Heritage, Volume 8, Number 4, Fall 1990 Page: 14
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and the Pacification of Texas
By Christopher S. Davies
he history of Texas' roads
remains largely unrecorded. Just
as television etched Route 66 into the
collective memory of the nation, so too the
IH-35s, IH-lOs, San Antonio's Harry
Wurtzbach Avenue, or the universal Main
Street of small-town Texas are similarly
carved into the amalgamated memory of
Texans. For today's road users the not-sodistant
past of mud roads and mule-drawn
wagons seems incomprehensible. Yet
photographic and other archival sources at
the State Department of Highways and
Public Transportation (SDHPT) formerly
the Texas Highway Department (THD) in
Austin show that this modern day travel
along the satin strips of Texas' highways is
a recent culmination of an immense
The cobwebbing of Texas by rail, road,
and air gradually extinguished Old World
Texas by shrinking travel time and making
Texas a much smaller place geographically.
Prior to this narrowing of time-space
14 HERITAGE * FALL 1990
Top: By 1872, the stagecoach between Austin and
San Antonio had reduced travel time to around
Above: Henderson County, mule-drawn surrey.
relationships, the isolation and seclusion
incurred by the vast expanse of rural Texas
tended to isolate people.
Every so often a change in transportation
technology alters the time-distance
relationship between locations. In 1847,
for example, the stagecoach was a major
transportation innovation introduced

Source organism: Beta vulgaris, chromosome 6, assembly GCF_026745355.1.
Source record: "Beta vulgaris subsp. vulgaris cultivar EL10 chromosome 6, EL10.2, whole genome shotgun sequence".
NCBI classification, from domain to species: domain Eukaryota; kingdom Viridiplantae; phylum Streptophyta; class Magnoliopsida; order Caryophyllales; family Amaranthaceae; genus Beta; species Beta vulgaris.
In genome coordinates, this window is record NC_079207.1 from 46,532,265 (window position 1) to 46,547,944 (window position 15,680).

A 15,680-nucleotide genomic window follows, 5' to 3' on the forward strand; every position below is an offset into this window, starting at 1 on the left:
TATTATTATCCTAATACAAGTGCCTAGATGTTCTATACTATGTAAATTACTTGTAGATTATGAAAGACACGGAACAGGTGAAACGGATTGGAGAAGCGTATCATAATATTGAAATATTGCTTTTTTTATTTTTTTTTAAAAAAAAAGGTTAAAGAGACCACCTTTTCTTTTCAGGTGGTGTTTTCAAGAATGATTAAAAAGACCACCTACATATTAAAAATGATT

along the Austin-San Antonio route. This
mode of transportation, like the train,
influenced the location of Texas towns. By
1872, the fast-line stagecoach between
these cities had reduced travel time to
around thirteen hours. Just as air travel was
to later reduce railway passenger service, so
the first established rail link between San
Antonio and Austin in 1881, which
reduced the journey to around three hours,
annihilated stagecoach service by 1882.
The San Antonio Daily Express of March
11, 1882 advertised passenger coaches for
sale. Although the railroad introduced
many changes, it still did not alter the basic
fabric of rural life.
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Texas Historical Foundation. Heritage, Volume 8, Number 4, Fall 1990, periodical, Autumn 1990; Austin, Texas. (texashistory.unt.edu/ark:/67531/metapth45429/m1/14/: accessed June 24, 2017), University of North Texas Libraries, The Portal to Texas History, texashistory.unt.edu; crediting Texas Historical Foundation.